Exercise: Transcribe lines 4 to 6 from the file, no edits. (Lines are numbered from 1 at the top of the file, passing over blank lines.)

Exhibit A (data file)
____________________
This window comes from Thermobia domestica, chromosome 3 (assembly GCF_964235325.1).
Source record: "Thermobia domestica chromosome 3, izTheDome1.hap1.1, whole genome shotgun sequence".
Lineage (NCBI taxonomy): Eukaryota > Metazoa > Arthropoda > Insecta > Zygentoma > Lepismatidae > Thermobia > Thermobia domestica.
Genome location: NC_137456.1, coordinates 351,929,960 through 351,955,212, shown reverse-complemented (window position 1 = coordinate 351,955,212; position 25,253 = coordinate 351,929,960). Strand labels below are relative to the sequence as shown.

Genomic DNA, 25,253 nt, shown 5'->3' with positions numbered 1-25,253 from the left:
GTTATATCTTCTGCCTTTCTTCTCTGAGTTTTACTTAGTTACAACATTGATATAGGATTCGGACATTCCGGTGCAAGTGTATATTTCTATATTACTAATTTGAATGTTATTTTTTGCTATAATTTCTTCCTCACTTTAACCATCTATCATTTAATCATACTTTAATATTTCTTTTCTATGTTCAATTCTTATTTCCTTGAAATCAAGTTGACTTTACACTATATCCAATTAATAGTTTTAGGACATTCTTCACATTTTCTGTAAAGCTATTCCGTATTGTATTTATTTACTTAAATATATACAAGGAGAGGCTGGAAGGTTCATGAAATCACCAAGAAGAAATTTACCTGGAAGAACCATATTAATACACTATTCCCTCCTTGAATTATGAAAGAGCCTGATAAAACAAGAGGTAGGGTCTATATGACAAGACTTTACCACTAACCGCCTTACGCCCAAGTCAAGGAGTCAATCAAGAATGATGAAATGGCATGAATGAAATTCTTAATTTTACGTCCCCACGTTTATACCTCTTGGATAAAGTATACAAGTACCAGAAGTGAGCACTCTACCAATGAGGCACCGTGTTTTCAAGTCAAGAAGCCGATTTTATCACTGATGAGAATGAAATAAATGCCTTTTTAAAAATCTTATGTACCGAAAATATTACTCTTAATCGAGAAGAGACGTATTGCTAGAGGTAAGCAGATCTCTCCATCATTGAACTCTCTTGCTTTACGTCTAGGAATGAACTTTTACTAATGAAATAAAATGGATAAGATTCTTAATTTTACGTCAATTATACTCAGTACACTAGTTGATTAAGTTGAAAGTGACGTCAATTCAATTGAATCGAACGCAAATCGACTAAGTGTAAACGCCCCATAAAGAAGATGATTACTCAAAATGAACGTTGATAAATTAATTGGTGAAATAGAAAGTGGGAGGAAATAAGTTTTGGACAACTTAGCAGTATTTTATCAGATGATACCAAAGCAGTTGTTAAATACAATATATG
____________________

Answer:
Genome location: NC_137456.1, coordinates 351,929,960 through 351,955,212, shown reverse-complemented (window position 1 = coordinate 351,955,212; position 25,253 = coordinate 351,929,960). Strand labels below are relative to the sequence as shown.

Genomic DNA, 25,253 nt, shown 5'->3' with positions numbered 1-25,253 from the left:
GTTATATCTTCTGCCTTTCTTCTCTGAGTTTTACTTAGTTACAACATTGATATAGGATTCGGACATTCCGGTGCAAGTGTATATTTCTATATTACTAATTTGAATGTTATTTTTTGCTATAATTTCTTCCTCACTTTAACCATCTATCATTTAATCATACTTTAATATTTCTTTTCTATGTTCAATTCTTATTTCCTTGAAATCAAGTTGACTTTACACTATATCCAATTAATAGTTTTAGGACATTCTTCACATTTTCTGTAAAGCTATTCCGTATTGTATTTATTTACTTAAATATATACAAGGAGAGGCTGGAAGGTTCATGAAATCACCAAGAAGAAATTTACCTGGAAGAACCATATTAATACACTATTCCCTCCTTGAATTATGAAAGAGCCTGATAAAACAAGAGGTAGGGTCTATATGACAAGACTTTACCACTAACCGCCTTACGCCCAAGTCAAGGAGTCAATCAAGAATGATGAAATGGCATGAATGAAATTCTTAATTTTACGTCCCCACGTTTATACCTCTTGGATAAAGTATACAAGTACCAGAAGTGAGCACTCTACCAATGAGGCACCGTGTTTTCAAGTCAAGAAGCCGATTTTATCACTGATGAGAATGAAATAAATGCCTTTTTAAAAATCTTATGTACCGAAAATATTACTCTTAATCGAGAAGAGACGTATTGCTAGAGGTAAGCAGATCTCTCCATCATTGAACTCTCTTGCTTTACGTCTAGGAATGAACTTTTACTAATGAAATAAAATGGATAAGATTCTTAATTTTACGTCAATTATACTCAGTACACTAGTTGATTAAGTTGAAAGTGACGTCAATTCAATTGAATCGAACGCAAATCGACTAAGTGTAAACGCCCCATAAAGAAGATGATTACTCAAAATGAACGTTGATAAATTAATTGGTGAAATAGAAAGTGGGAGGAAATAAGTTTTGGACAACTTAGCAGTATTTTATCAGATGATACCAAAGCAGTTGTTAAATACAATATATG